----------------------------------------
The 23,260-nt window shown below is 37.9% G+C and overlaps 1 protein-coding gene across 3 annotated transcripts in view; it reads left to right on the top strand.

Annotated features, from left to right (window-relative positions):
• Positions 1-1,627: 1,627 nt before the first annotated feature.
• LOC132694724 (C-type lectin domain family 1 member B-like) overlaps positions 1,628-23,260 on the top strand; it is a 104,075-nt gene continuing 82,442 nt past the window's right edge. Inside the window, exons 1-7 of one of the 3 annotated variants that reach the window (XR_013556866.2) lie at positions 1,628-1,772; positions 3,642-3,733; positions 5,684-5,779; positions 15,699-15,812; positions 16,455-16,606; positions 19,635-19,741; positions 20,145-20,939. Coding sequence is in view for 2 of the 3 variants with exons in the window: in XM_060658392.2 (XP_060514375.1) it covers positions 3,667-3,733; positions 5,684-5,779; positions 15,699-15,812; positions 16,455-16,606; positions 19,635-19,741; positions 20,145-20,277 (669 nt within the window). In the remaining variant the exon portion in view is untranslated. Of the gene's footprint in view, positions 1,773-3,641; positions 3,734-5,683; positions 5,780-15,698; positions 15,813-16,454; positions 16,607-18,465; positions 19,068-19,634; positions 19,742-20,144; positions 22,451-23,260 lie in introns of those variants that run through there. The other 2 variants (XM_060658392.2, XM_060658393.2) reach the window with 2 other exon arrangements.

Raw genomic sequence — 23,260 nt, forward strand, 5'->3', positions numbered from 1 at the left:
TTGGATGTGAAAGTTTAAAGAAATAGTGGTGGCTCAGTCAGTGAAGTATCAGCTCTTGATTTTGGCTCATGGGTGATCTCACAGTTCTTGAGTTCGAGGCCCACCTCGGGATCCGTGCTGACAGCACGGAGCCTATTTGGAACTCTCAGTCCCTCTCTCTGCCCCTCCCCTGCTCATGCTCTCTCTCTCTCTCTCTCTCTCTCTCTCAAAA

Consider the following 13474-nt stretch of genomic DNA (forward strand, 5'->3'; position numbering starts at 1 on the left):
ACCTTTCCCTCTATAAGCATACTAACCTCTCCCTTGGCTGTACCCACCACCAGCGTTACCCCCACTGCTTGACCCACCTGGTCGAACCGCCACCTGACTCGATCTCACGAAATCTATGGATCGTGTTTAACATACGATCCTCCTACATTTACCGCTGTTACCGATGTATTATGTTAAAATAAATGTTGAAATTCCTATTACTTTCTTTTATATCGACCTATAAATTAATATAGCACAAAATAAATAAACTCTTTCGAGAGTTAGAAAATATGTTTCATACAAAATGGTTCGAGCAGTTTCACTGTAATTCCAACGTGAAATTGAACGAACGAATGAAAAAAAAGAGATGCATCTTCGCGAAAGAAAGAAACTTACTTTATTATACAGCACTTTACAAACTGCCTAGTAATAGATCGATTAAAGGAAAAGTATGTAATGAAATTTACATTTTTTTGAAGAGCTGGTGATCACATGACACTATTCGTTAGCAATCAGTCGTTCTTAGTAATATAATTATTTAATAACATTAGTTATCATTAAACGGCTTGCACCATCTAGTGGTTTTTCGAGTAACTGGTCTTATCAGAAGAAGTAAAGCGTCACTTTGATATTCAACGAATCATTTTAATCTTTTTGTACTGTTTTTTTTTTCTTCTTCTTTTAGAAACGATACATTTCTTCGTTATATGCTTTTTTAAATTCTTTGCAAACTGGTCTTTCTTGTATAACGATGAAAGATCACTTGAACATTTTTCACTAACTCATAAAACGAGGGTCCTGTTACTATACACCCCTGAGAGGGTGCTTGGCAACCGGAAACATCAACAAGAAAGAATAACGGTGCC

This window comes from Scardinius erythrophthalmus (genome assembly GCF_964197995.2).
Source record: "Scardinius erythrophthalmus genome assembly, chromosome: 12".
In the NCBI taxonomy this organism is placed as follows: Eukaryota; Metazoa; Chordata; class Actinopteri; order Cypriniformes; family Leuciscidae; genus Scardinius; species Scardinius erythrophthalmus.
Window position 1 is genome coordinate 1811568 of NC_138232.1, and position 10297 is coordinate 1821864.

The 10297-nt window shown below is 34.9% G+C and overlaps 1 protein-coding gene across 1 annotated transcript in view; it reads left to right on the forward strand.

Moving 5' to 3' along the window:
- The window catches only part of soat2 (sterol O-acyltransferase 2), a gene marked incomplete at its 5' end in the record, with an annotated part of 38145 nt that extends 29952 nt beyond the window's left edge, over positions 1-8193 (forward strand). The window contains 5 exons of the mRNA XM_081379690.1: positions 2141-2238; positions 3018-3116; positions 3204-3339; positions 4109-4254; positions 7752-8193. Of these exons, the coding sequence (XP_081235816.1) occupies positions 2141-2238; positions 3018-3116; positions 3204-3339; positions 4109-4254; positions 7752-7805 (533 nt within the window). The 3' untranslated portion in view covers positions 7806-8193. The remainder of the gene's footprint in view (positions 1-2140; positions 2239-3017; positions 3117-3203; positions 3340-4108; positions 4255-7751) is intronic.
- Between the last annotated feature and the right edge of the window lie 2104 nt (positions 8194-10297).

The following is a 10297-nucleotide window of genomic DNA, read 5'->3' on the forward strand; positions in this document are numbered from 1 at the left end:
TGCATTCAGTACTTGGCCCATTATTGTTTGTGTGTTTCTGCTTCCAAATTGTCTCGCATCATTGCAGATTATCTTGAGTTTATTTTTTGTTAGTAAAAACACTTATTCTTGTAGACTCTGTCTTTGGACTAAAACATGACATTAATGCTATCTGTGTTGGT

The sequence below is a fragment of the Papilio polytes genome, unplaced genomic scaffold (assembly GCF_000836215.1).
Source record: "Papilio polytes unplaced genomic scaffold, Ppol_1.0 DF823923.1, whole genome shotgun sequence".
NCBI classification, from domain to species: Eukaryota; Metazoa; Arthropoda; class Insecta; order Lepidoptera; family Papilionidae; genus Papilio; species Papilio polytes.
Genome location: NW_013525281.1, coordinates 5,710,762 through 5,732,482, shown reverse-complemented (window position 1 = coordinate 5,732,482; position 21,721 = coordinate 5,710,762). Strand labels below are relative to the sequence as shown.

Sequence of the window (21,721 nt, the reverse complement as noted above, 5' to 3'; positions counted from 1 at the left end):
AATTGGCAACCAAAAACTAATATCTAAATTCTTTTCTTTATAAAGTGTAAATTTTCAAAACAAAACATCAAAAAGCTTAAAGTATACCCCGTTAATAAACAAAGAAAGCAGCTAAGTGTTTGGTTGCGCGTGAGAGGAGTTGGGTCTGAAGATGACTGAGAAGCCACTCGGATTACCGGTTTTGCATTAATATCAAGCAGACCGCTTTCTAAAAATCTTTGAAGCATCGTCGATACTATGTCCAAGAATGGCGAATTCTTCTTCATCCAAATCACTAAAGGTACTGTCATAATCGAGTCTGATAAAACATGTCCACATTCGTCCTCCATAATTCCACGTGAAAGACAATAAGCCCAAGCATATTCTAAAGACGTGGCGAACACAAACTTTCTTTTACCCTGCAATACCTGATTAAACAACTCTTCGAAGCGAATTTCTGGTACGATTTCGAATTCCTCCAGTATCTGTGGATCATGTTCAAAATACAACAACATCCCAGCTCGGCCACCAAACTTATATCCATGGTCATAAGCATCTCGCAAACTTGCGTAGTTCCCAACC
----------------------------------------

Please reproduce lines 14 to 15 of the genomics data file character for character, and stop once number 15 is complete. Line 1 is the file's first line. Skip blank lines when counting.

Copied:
Moving 5' to 3' along the window:
- The window catches only part of soat2 (sterol O-acyltransferase 2), a gene marked incomplete at its 5' end in the record, with an annotated part of 38145 nt that extends 29952 nt beyond the window's left edge, over positions 1-8193 (forward strand). The window contains 5 exons of the mRNA XM_081379690.1: positions 2141-2238; positions 3018-3116; positions 3204-3339; positions 4109-4254; positions 7752-8193. Of these exons, the coding sequence (XP_081235816.1) occupies positions 2141-2238; positions 3018-3116; positions 3204-3339; positions 4109-4254; positions 7752-7805 (533 nt within the window). The 3' untranslated portion in view covers positions 7806-8193. The remainder of the gene's footprint in view (positions 1-2140; positions 2239-3017; positions 3117-3203; positions 3340-4108; positions 4255-7751) is intronic.